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Dietary Supplements: A Framework for Evaluating Safety As a general guideline, human intakes that exceed one-one hundredth (0.01) of animal doses that produce Category A effects (see Table 5-1) should be considered to represent a significant risk to human health. Human intakes that exceed one-tenth (0.1) of the animal doses that produce Category B effects should be considered to represent a significant risk to human health. REFERENCES ASPCA (American Society for the Prevention of Cruelty to Animals). 2003. Animal Poison Control Center. Online. Available at http://www.napcc.aspca.org. Accessed July 8, 2003. Capen CC, Dybing E, Rice JM, Wilbourn JD, eds. 1999. Species Differences in Thyroid, Kidney and Urinary Bladder Carcinogenesis. International Agency for Research on Cancer (IARC) Scientific Publication No. 147. Lyon, France: IARC. CDER (Center for Drug Evaluation and Research). 2002. Guidance Documents. Online. Food and Drug Administration. Available at http://www.fda.gov/cder/guidance/index.htm. Accessed May 2, 2002. Cheeke PR. 1998. Natural Toxicants in Feeds, Forages, and Poisonous Plants. 2nd ed. Danville, IL: Interstate Publishers. Colegate SM, Dorling PR, eds. 1994. Plant-Associated Toxins: Agricultural, Phytochemical and Ecological Aspects. Wallingford, UK: CAB International. Cornell University. 2002. Poisonous Plants Informational Database. Online. Available at http://www.ansci.cornell.edu/plants/index.html. Accessed July 8, 2003. Dourson ML, Stara JF. 1983. Regulatory history and experimental support of uncertainty (safety) factors. Regul Toxicol Pharmacol 3:224–238. Dourson ML, Felter SP, Robinson D. 1996. Evolution of science-based uncertainty factors in noncancer risk assessment. Regul Toxicol Pharmacol 24:108–120. Everist SL. 1981. Poisonous Plants of Australia. London: Angus & Robertson Publishers. Garland T, Barr AC, eds. 1998. Toxic Plants and Other Natural Toxicants. Wallingford, UK: CAB International. Hayes W. 2001. Principles and Methods of Toxicology. 4th ed. Philadelphia: Taylor and Francis. Huff J. 1999. Long-term chemical carcinogenesis bioassays predict human cancer hazards. Issues, controversies, and uncertainties. Ann NY Acad Sci 895:56–79. IARC (International Agency for Research on Cancer). 1999. Cyclamates. IARC Monogr Eval Carcinog Risks Hum 73:195–222. ICH/FDA (International Conference on Harmonisation/Food and Drug Administration). 2001. Guidance for Industry: S7A Safety Pharmacology Studies for Human Pharmaceuticals. Rockville, MD: FDA. James LF, Keeler RF, Cheeke PR, Bailey EM Jr, Hegarty MP, eds. 1992. Poisonous Plants. Ames, IA: Iowa State University Press. Keeler RF, Tu AT, eds. 1983. Handbook of Natural Toxins. Volume 1. Plant and Fungal Toxins. New York: Marcel Dekker. Keeler RF, Tu AT. 1991. Handbook of Natural Toxins, Volume 6. Toxicology of Plant and Fungal Compounds. New York: Marcel Dekker. Keeler RF, Van Kampen KR, James LF, eds. 1978. Effects of Poisonous Plants on Livestock. New York: Academic Press. Kellerman TS, Coetzer JAW, Naudé TW. 1988. Plant Poisonings and Mycotoxicoses of Livestock in Southern Africa. Cape Town, South Africa: Oxford University Press.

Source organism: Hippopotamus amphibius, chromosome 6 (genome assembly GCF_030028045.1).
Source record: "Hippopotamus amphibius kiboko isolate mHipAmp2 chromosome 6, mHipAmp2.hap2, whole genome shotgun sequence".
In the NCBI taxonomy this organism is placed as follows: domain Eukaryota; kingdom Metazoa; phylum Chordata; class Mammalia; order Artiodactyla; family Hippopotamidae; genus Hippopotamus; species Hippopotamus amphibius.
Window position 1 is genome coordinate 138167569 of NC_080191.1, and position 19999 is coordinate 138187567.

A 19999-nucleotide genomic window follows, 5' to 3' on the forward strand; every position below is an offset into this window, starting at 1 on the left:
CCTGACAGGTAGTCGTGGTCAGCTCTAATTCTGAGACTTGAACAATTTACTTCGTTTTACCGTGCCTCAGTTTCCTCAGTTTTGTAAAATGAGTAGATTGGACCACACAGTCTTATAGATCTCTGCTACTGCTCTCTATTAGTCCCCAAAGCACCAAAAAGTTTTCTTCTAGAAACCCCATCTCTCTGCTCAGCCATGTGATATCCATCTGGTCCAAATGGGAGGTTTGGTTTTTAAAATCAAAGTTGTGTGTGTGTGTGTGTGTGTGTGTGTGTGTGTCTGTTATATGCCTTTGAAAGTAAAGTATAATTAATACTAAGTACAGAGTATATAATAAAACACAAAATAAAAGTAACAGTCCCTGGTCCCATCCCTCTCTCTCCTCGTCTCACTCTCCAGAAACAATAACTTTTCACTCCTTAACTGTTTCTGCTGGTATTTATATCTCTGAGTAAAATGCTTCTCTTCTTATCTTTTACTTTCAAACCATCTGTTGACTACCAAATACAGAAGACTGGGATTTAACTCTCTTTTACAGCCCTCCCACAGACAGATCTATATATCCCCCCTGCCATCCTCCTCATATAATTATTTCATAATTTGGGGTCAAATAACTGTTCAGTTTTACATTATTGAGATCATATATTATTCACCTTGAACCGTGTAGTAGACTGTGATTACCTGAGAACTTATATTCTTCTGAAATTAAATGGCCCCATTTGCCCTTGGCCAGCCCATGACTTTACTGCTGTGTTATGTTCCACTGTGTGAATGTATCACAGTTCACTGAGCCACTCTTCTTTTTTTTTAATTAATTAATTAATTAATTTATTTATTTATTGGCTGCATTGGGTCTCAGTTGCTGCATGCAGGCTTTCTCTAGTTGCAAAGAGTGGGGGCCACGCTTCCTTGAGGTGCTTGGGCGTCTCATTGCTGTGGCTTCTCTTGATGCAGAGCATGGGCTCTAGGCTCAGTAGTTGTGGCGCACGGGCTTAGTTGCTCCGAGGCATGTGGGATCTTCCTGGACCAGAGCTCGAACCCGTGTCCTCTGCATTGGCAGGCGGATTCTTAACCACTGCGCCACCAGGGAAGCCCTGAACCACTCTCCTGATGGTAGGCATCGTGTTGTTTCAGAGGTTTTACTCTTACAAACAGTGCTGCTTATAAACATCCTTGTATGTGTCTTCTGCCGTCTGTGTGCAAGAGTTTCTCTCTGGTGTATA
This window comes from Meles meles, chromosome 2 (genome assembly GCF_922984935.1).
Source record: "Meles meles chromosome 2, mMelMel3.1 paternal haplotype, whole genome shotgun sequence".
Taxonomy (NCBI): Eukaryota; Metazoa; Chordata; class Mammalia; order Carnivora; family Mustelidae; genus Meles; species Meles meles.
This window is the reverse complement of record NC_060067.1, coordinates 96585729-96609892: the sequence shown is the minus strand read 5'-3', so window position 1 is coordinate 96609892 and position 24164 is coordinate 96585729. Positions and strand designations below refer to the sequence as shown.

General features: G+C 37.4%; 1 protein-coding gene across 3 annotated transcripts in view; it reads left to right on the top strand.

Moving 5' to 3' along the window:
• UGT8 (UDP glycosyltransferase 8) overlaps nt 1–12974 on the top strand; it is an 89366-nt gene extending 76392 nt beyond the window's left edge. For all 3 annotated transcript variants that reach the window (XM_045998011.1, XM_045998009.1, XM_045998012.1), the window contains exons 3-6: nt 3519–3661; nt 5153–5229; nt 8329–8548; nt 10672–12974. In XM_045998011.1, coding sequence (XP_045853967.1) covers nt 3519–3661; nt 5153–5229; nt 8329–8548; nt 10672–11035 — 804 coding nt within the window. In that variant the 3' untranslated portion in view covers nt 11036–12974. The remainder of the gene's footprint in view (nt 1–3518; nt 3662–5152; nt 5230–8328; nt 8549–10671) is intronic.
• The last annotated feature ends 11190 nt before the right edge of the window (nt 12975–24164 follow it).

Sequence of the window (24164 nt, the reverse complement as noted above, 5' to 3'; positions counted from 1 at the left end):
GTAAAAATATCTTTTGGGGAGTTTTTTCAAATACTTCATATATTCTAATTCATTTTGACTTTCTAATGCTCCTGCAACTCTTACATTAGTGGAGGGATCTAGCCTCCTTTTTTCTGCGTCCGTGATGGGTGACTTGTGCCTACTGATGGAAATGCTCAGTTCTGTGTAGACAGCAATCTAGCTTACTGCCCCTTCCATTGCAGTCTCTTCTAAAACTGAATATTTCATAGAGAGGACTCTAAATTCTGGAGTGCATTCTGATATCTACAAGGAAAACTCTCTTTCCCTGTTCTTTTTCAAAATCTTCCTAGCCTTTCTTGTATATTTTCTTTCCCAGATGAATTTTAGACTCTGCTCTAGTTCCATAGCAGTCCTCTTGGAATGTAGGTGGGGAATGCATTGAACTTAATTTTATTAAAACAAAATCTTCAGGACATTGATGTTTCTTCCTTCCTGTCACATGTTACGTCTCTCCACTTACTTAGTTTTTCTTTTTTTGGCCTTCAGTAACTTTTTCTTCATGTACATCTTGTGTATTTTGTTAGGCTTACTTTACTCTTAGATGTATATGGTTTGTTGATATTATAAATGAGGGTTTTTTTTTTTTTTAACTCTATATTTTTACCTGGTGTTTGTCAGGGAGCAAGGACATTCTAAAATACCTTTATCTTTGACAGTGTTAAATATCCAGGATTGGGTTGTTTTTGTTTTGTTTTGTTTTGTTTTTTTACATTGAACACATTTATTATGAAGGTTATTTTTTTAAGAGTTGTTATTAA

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Dietary Supplements: A Framework for Evaluating Safety Kingsbury JM. 1964. Poisonous Plants of the United States and Canada. Englewood Cliffs, NJ: Prentice-Hall. Klaassen CD, ed. 2001. Casarett and Doull’s Toxicology: The Basic Science of Poisons. New York: McGraw-Hill. Mishra HN, Das C. 2003. A review on biological control and metabolism of Aflatoxin. Crit Rev Food Sci Nutr 43:245–264. NRC (National Research Council). 1994. Science and Judgment in Risk Assessment. Washington, DC: National Academy Press. NRC. 1996. Understanding Risk: Informing Decisions in a Democratic Society. Washington, DC: National Academy Press. NRC. 2001. Evaluating Chemical and Other Agent Exposures for Reproductive and Developmental Toxicity. Washington, DC: National Academy Press. NTP (National Toxicology Program). 2002. Report on Carcinogens. 10th ed. Research Triangle Park, NC: NTP. OFAS (Office of Food Additive Safety). 2001. Toxicological Principles for the Safety Assessment of Direct Food Additives and Color Additives Used in Food. Redbook II-Draft. Washington, DC: OFAS, Food and Drug Administration. OFAS. 2003. Redbook 2000. Toxicological Principles for the Safety of Food Ingredients. Online. CFSAN Food and Drug Administration. Available at http://www.cfsan.fda.gov/~redbook/red-toca.html. Accessed June 19, 2003. Rodricks JV, Gaylor DW, Turnbull D. 2001. Quantitative extrapolations in toxicology. In: Hayes AW, ed. Principles and Methods of Toxicology. 4th ed. Philadelphia: Taylor and Francis. Seawright AE, Hegarty MP, Keeler RF, James LF, eds. 1985. Plant Toxicology. Brisbane: Queensland Poisonous Plants Committee. Tomatis L. 2001. The identification of human carcinogens and primary prevention of cancer. Mutat Res 462:407–421. USDA/ARS (United States Department of Agriculture/Agricultural Research Service). 2003. Poisonous Plant Research Laboratory (PPRL). Online. Available at http://www.pprl.usu.edu. Accessed July 8, 2003. WHO (World Health Organization). 1999. Principles for the Assessment of Risk to Human Health from Exposure to Chemicals. Geneva: WHO.
Representative terms from entire chapter: